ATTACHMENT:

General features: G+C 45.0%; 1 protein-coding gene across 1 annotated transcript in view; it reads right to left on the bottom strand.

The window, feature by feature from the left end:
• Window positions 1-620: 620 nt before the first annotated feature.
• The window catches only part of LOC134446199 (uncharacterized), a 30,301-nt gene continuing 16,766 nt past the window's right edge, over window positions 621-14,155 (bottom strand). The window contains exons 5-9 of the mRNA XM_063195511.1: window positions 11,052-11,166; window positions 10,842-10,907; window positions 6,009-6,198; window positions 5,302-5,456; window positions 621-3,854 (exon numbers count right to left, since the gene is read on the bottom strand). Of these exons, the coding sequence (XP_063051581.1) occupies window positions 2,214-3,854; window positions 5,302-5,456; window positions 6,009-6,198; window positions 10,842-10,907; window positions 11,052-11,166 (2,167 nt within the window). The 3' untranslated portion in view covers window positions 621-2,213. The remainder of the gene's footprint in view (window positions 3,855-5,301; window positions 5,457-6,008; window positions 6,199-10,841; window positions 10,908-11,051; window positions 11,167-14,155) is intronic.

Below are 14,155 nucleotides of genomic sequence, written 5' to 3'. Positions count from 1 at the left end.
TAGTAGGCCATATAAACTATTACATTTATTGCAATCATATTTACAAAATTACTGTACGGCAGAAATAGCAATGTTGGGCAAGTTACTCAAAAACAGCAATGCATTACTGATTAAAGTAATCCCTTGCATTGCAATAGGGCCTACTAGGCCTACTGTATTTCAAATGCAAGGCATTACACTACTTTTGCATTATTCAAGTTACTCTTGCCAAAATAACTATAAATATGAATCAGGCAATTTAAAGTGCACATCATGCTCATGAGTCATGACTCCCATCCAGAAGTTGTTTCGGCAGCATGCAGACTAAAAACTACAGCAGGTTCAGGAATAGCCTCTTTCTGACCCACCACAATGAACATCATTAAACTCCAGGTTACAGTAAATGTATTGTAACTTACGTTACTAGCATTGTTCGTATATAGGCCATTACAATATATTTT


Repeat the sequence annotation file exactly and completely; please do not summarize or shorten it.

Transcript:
General features: G+C 45.0%; 1 protein-coding gene across 1 annotated transcript in view; it reads right to left on the bottom strand.

The window, feature by feature from the left end:
• Window positions 1-620: 620 nt before the first annotated feature.
• The window catches only part of LOC134446199 (uncharacterized), a 30,301-nt gene continuing 16,766 nt past the window's right edge, over window positions 621-14,155 (bottom strand). The window contains exons 5-9 of the mRNA XM_063195511.1: window positions 11,052-11,166; window positions 10,842-10,907; window positions 6,009-6,198; window positions 5,302-5,456; window positions 621-3,854 (exon numbers count right to left, since the gene is read on the bottom strand). Of these exons, the coding sequence (XP_063051581.1) occupies window positions 2,214-3,854; window positions 5,302-5,456; window positions 6,009-6,198; window positions 10,842-10,907; window positions 11,052-11,166 (2,167 nt within the window). The 3' untranslated portion in view covers window positions 621-2,213. The remainder of the gene's footprint in view (window positions 3,855-5,301; window positions 5,457-6,008; window positions 6,199-10,841; window positions 10,908-11,051; window positions 11,167-14,155) is intronic.

Below are 14,155 nucleotides of genomic sequence, written 5' to 3'. Positions count from 1 at the left end.
TAGTAGGCCATATAAACTATTACATTTATTGCAATCATATTTACAAAATTACTGTACGGCAGAAATAGCAATGTTGGGCAAGTTACTCAAAAACAGCAATGCATTACTGATTAAAGTAATCCCTTGCATTGCAATAGGGCCTACTAGGCCTACTGTATTTCAAATGCAAGGCATTACACTACTTTTGCATTATTCAAGTTACTCTTGCCAAAATAACTATAAATATGAATCAGGCAATTTAAAGTGCACATCATGCTCATGAGTCATGACTCCCATCCAGAAGTTGTTTCGGCAGCATGCAGACTAAAAACTACAGCAGGTTCAGGAATAGCCTCTTTCTGACCCACCACAATGAACATCATTAAACTCCAGGTTACAGTAAATGTATTGTAACTTACGTTACTAGCATTGTTCGTATATAGGCCATTACAATATATTTT